As the hazy, orange sun sets over these lazy summer evenings and the insects clumsily fly through the shimmering evening heat, the scents and flavours that I want to immerse myself in are those of the Eastern Mediterranean. However, it’s not just the food that I’m after, even though that would be no great loss (!) but the whole culinary, cultural approach. No procession of courses, eating with your hands; food to get stuck into. I envisage a multitude of different delicious dishes along a table that encourages conversation, sharing, food passed around and the tearing of bread. To me, this can only mean one thing – mezze.
“Mezze are an integral part of life in much of the Muslim Mediterranean and are considered to be one of the most civilised and exciting ways to eat.”
Mezze: the word is found in all the cuisines of the former Ottoman Empire and comes from the Turkish meze meaning, “taste, flavour, snack, relish.”
At home, creating a mezze spread of eight to ten dishes is unrealistic, but creating individual pieces of a mezze every now and again can be fun.
Traditional mezze dishes include: fattoush (bread and vegetable salad), hummus (chickpea dip), falafel (deep-fried chickpea balls), köfte (minced lamb meatballs), mutabbal (aubergine salad), souvlaki (lamb kebabs), tabbouleh (bulgar wheat salad) and olives. There are several more dishes that can be seen on a mezze table with each region of the Mediterranean creating alternatives and variations.
And with BBQ season in full swing why not try to create your version of a classic mutabbal?
Whether you know it as mutabbal, aubergine salad, poor man’s caviar or baba ganoush, this smoky aubergine dip is the grown up version of the ubiquitous hummus and is a classic part of any mezze.
Levantine in origin, it comes up under a variety of names from Turkey to Egypt and can be presented in different guises: a dip, a salad, a vegetable side dish. It can be served loose and smooth to be scooped up by your flatbread or served chunky needing a fork to assist but no matter which variation you choose it will still be exceptionally good.
The principal ingredients are:
The only strict rule that I insist you adhere to is that the aubergines must be blackened on open flame – too many versions fail to recognise the importance of this. It is this process which gives this dish its distinctive, smoky taste. Cooking them in a smoking hot oven will not give you the depth of flavour you require here – a grill set to max would work but it will smoke out the entire house. Those who have gas hobs can blacken the skins on the actual hob but this will make a mess! Basically, a BBQ is the most effective and convenient method to achieve aubergines as desired. Understandably, this is not the best dish to try to recreate in winter!
My method borrows from both, I tend to cut into the aubergine creating a few incisions (face up) along the length of the vegetable, drizzle oil over and place into the hottest oven for 20mins and then grill on open flame until scorched and black.
Remove the scorched aubergine from the flames and then scoop all the flesh and juices into a blender (or bowl and use a fork). Add the juice of half a lemon, one table spoon of tahini paste, a garlic clove per aubergine and a good drizzle of olive oil to slacken the mixture. Season to taste. Add chopped fresh mint and coriander. Taste your baba ganoush and tweak the flavours to suit your palate.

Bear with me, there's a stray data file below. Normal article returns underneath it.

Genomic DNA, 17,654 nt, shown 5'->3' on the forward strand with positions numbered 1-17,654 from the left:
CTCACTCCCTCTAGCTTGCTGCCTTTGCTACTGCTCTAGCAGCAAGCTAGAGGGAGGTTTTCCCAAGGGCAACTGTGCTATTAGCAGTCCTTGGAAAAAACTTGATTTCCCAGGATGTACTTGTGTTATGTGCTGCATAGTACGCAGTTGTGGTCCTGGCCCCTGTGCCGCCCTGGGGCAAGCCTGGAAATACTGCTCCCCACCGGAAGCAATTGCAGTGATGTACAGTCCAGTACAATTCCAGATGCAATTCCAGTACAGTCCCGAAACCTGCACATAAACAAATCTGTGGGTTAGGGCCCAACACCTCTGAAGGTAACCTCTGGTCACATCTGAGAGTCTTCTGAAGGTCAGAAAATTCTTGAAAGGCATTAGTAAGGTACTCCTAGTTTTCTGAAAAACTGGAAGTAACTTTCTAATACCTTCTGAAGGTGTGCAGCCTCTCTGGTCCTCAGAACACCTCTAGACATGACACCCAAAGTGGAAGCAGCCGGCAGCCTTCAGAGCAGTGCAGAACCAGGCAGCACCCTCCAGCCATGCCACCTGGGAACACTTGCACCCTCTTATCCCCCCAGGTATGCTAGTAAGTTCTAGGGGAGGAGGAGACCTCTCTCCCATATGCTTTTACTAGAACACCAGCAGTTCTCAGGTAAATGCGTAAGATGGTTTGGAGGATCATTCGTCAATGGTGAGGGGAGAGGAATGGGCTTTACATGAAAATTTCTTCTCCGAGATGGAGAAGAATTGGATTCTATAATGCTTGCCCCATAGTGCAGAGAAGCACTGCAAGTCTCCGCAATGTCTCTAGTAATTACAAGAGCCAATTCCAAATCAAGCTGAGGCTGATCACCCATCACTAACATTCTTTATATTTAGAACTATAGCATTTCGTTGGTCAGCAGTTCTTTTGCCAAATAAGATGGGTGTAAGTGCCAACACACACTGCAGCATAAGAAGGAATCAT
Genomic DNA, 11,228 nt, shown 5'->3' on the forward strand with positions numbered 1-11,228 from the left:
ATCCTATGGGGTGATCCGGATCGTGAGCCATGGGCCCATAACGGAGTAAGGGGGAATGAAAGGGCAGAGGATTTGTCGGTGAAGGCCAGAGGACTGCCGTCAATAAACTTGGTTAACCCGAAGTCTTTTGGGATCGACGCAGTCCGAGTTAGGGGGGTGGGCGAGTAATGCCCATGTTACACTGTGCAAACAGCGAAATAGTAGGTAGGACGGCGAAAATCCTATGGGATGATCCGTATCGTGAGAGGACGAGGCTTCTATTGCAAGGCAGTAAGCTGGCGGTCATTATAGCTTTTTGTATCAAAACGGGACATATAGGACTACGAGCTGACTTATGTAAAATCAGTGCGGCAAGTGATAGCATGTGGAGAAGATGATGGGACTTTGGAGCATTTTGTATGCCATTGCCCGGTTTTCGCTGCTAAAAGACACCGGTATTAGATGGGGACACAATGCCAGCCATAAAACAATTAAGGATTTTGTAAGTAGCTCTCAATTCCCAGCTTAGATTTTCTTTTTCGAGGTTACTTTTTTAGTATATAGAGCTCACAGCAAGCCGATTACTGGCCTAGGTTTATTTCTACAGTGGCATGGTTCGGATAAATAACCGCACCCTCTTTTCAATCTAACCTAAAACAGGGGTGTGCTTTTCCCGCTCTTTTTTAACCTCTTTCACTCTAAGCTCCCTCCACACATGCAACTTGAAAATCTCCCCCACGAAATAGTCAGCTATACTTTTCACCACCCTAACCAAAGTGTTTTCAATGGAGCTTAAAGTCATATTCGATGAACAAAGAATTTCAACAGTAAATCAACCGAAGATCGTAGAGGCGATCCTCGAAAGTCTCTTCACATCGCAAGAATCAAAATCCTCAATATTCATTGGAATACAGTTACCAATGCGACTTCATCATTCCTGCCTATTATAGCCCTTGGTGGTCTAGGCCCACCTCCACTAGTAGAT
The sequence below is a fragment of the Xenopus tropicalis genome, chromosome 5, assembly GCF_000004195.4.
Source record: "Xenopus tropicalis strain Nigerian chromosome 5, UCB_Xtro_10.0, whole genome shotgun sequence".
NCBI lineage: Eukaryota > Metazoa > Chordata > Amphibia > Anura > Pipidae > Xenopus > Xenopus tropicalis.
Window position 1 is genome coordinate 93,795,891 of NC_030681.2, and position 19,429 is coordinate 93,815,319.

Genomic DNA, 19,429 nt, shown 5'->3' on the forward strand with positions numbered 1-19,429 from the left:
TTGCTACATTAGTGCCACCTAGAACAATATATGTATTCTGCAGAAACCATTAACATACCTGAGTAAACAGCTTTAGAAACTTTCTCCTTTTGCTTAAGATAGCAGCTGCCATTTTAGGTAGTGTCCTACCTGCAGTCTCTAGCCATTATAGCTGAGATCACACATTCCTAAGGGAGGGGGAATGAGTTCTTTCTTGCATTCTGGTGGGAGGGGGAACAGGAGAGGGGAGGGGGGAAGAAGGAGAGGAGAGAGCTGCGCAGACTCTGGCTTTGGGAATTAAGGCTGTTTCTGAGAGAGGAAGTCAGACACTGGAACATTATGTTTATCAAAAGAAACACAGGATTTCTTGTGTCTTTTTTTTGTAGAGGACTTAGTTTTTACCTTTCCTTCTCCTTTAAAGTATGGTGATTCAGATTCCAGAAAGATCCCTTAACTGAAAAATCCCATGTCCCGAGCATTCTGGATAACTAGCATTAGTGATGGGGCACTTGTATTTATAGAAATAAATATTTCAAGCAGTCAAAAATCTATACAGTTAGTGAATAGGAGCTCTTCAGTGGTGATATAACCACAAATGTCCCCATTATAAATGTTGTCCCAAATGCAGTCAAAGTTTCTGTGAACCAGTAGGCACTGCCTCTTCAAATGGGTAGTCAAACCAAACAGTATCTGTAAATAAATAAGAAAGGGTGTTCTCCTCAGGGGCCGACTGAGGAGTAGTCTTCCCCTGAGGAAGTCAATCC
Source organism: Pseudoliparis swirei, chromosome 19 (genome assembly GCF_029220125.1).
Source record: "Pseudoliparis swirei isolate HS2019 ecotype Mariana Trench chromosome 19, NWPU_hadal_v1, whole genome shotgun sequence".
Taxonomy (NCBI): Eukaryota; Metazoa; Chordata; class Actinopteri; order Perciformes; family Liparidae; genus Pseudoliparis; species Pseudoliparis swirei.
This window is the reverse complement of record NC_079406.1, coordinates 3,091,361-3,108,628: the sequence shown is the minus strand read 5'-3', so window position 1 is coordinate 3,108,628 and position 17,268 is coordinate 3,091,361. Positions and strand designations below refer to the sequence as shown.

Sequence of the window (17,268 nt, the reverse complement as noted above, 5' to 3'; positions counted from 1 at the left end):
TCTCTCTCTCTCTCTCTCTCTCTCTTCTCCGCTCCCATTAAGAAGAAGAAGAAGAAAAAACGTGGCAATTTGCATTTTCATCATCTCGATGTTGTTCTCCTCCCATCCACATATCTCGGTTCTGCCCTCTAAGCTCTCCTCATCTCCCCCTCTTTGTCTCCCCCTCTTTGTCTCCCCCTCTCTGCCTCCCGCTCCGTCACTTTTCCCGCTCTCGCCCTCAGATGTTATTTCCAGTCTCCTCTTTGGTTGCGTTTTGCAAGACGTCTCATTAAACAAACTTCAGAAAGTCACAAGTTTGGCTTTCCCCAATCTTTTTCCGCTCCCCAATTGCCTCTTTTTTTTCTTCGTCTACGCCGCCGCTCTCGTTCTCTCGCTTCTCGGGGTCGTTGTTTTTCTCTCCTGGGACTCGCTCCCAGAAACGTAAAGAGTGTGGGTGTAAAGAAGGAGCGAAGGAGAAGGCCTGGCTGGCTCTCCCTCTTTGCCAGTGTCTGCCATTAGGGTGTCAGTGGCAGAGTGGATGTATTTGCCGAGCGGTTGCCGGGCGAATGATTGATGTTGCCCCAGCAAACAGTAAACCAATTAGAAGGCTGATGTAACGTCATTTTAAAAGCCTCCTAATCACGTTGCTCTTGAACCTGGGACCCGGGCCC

Some recipes include tomatoes, after all it is sometimes referred to as an aubergine salad with tomatoes or a tomato salad with aubergine depending on which side of the Mediterranean you come from, but I find this just dilutes the intense smoky flavour that you want from your Baba Ganoush.
Drizzle olive oil in a dark green ribbon around the dish and if you’re in an extravagant mood rain over pomegranate seeds for that jewel-like touch of decadence that inspired this dish.
NB: You lit up your BBQ to cook something other than aubergines on it! Pinchitos (our beef versions of lamb souvlaki kebabs) is a perfect accompaniment to baba ganoush; serve with some BBQ-warmed pita/tortillas/flatbreads/naan bread and fresh coriander and mint sprinkled over.
Even though the first day of summer is officially 21st June, here in Gibraltar, dusting off the grill and serving up a platter of barbequed delights anytime between April/May is a good indication that summer is on its way.
Waking up from our winter/spring hibernation-state brought on by the dark, cold and rainy season. The extended hours of daylight means we leave the comforts of the home and spend more time outdoors. We start to alter our eating habits: food becomes lighter and fresher during the day and we tend to eat later in the evening. As the weather gets progressively warmer we move out of the house to cook on open flame; all strategies designed to help combat the summer heat.
Cooking on open flame can only mean one thing – barbeque.
Succulent meats flame-licked to tender perfection, grilled veggies scorched into savoury crispness, flaking off the bone ribs and sumptuous seafood designed to be cooked over charcoal.
The joy of BBQ food is that you can make it as cheap or extravagant as you want; you can cater for one or one hundred. Children tend to gravitate towards the quintessential BBQ staples: sausages, burgers and corn on the cob. Those of more diverse palate can taste grilled seafood, choice cuts of meat and even ask for these to be cooked to their liking.
But as delicious as BBQ food is, the main reason why we love a good BBQ is the social aspect of the event. These get-togethers are intimate, laid back affairs. There is no procession of courses – the way the food is eaten and served is informal. People will generally dispense with cutlery, eat standing up whilst mingling, locating drinks or foraging for food. There is no meal time constraint; food comes as and when it is ready – meats are not cooked at the same time to provide a self service style buffet; service is relaxed and dependent on whether your guests could have, “another little bite!” This can sometimes go on for several hours should the conditions be right.